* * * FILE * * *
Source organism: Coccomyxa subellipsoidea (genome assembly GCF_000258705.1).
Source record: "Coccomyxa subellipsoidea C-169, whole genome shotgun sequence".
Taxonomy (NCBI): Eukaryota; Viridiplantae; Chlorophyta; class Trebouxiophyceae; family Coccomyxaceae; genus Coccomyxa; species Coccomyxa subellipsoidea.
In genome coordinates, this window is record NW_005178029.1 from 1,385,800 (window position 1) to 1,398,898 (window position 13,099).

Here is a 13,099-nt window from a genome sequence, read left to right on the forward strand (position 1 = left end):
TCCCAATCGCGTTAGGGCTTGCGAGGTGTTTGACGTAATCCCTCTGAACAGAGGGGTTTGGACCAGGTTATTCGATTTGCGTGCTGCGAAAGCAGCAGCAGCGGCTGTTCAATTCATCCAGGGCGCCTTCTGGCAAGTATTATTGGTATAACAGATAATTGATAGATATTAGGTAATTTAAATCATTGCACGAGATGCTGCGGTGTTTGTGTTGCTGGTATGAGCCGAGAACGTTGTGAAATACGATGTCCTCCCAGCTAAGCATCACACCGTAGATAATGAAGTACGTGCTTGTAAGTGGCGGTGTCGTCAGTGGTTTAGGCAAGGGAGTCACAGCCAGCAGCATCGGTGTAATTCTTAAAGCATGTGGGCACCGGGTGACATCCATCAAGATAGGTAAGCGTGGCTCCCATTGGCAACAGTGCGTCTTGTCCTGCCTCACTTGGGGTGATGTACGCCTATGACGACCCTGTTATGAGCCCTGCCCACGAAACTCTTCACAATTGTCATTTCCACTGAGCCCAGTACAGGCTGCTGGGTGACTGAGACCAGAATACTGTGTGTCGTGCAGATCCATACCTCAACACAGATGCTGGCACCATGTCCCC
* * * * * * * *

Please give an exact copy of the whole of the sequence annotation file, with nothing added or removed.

Source organism: Coccomyxa subellipsoidea (genome assembly GCF_000258705.1).
Source record: "Coccomyxa subellipsoidea C-169, whole genome shotgun sequence".
Taxonomy (NCBI): Eukaryota; Viridiplantae; Chlorophyta; class Trebouxiophyceae; family Coccomyxaceae; genus Coccomyxa; species Coccomyxa subellipsoidea.
In genome coordinates, this window is record NW_005178029.1 from 1,385,800 (window position 1) to 1,398,898 (window position 13,099).

Here is a 13,099-nt window from a genome sequence, read left to right on the forward strand (position 1 = left end):
TCCCAATCGCGTTAGGGCTTGCGAGGTGTTTGACGTAATCCCTCTGAACAGAGGGGTTTGGACCAGGTTATTCGATTTGCGTGCTGCGAAAGCAGCAGCAGCGGCTGTTCAATTCATCCAGGGCGCCTTCTGGCAAGTATTATTGGTATAACAGATAATTGATAGATATTAGGTAATTTAAATCATTGCACGAGATGCTGCGGTGTTTGTGTTGCTGGTATGAGCCGAGAACGTTGTGAAATACGATGTCCTCCCAGCTAAGCATCACACCGTAGATAATGAAGTACGTGCTTGTAAGTGGCGGTGTCGTCAGTGGTTTAGGCAAGGGAGTCACAGCCAGCAGCATCGGTGTAATTCTTAAAGCATGTGGGCACCGGGTGACATCCATCAAGATAGGTAAGCGTGGCTCCCATTGGCAACAGTGCGTCTTGTCCTGCCTCACTTGGGGTGATGTACGCCTATGACGACCCTGTTATGAGCCCTGCCCACGAAACTCTTCACAATTGTCATTTCCACTGAGCCCAGTACAGGCTGCTGGGTGACTGAGACCAGAATACTGTGTGTCGTGCAGATCCATACCTCAACACAGATGCTGGCACCATGTCCCC